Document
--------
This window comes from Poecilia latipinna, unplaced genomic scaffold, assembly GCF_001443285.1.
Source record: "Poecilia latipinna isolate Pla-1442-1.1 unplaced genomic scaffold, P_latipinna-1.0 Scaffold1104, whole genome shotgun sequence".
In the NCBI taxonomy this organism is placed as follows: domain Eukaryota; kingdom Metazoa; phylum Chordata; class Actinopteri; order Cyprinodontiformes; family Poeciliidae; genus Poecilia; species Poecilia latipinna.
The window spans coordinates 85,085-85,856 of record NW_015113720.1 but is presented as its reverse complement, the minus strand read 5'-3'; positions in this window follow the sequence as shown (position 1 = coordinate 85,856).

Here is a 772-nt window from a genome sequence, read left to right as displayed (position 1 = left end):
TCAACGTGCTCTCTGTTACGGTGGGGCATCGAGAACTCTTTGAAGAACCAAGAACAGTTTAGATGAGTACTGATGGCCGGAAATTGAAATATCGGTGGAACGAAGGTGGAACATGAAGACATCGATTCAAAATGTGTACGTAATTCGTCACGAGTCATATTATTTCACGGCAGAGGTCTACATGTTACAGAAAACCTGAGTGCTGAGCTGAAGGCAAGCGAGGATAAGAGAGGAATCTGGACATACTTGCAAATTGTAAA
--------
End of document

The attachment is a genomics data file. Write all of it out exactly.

This window comes from Poecilia latipinna, unplaced genomic scaffold, assembly GCF_001443285.1.
Source record: "Poecilia latipinna isolate Pla-1442-1.1 unplaced genomic scaffold, P_latipinna-1.0 Scaffold1104, whole genome shotgun sequence".
In the NCBI taxonomy this organism is placed as follows: domain Eukaryota; kingdom Metazoa; phylum Chordata; class Actinopteri; order Cyprinodontiformes; family Poeciliidae; genus Poecilia; species Poecilia latipinna.
The window spans coordinates 85,085-85,856 of record NW_015113720.1 but is presented as its reverse complement, the minus strand read 5'-3'; positions in this window follow the sequence as shown (position 1 = coordinate 85,856).

Here is a 772-nt window from a genome sequence, read left to right as displayed (position 1 = left end):
TCAACGTGCTCTCTGTTACGGTGGGGCATCGAGAACTCTTTGAAGAACCAAGAACAGTTTAGATGAGTACTGATGGCCGGAAATTGAAATATCGGTGGAACGAAGGTGGAACATGAAGACATCGATTCAAAATGTGTACGTAATTCGTCACGAGTCATATTATTTCACGGCAGAGGTCTACATGTTACAGAAAACCTGAGTGCTGAGCTGAAGGCAAGCGAGGATAAGAGAGGAATCTGGACATACTTGCAAATTGTAAA